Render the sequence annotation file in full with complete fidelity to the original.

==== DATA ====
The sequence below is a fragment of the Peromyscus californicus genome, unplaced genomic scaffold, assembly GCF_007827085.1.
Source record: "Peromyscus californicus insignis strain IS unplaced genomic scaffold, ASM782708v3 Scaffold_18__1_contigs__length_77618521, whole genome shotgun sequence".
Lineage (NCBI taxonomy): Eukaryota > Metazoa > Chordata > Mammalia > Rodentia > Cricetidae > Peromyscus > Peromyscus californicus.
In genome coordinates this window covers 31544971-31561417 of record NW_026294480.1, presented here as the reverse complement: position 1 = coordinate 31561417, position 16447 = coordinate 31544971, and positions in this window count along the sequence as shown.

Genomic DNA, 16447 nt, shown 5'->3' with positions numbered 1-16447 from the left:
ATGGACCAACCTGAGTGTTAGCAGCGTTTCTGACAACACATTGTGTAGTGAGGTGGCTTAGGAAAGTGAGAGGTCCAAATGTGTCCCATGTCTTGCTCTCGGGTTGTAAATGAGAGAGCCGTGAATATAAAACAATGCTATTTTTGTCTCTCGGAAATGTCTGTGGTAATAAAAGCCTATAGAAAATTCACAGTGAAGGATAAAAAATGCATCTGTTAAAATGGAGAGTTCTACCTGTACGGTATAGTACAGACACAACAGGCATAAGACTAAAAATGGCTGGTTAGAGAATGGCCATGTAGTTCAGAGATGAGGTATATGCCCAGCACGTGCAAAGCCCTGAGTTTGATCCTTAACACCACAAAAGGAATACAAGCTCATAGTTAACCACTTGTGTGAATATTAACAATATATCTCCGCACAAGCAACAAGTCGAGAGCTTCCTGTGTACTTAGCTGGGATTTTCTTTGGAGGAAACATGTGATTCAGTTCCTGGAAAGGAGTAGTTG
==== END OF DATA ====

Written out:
The sequence below is a fragment of the Peromyscus californicus genome, unplaced genomic scaffold, assembly GCF_007827085.1.
Source record: "Peromyscus californicus insignis strain IS unplaced genomic scaffold, ASM782708v3 Scaffold_18__1_contigs__length_77618521, whole genome shotgun sequence".
Lineage (NCBI taxonomy): Eukaryota > Metazoa > Chordata > Mammalia > Rodentia > Cricetidae > Peromyscus > Peromyscus californicus.
In genome coordinates this window covers 31544971-31561417 of record NW_026294480.1, presented here as the reverse complement: position 1 = coordinate 31561417, position 16447 = coordinate 31544971, and positions in this window count along the sequence as shown.

Genomic DNA, 16447 nt, shown 5'->3' with positions numbered 1-16447 from the left:
ATGGACCAACCTGAGTGTTAGCAGCGTTTCTGACAACACATTGTGTAGTGAGGTGGCTTAGGAAAGTGAGAGGTCCAAATGTGTCCCATGTCTTGCTCTCGGGTTGTAAATGAGAGAGCCGTGAATATAAAACAATGCTATTTTTGTCTCTCGGAAATGTCTGTGGTAATAAAAGCCTATAGAAAATTCACAGTGAAGGATAAAAAATGCATCTGTTAAAATGGAGAGTTCTACCTGTACGGTATAGTACAGACACAACAGGCATAAGACTAAAAATGGCTGGTTAGAGAATGGCCATGTAGTTCAGAGATGAGGTATATGCCCAGCACGTGCAAAGCCCTGAGTTTGATCCTTAACACCACAAAAGGAATACAAGCTCATAGTTAACCACTTGTGTGAATATTAACAATATATCTCCGCACAAGCAACAAGTCGAGAGCTTCCTGTGTACTTAGCTGGGATTTTCTTTGGAGGAAACATGTGATTCAGTTCCTGGAAAGGAGTAGTTG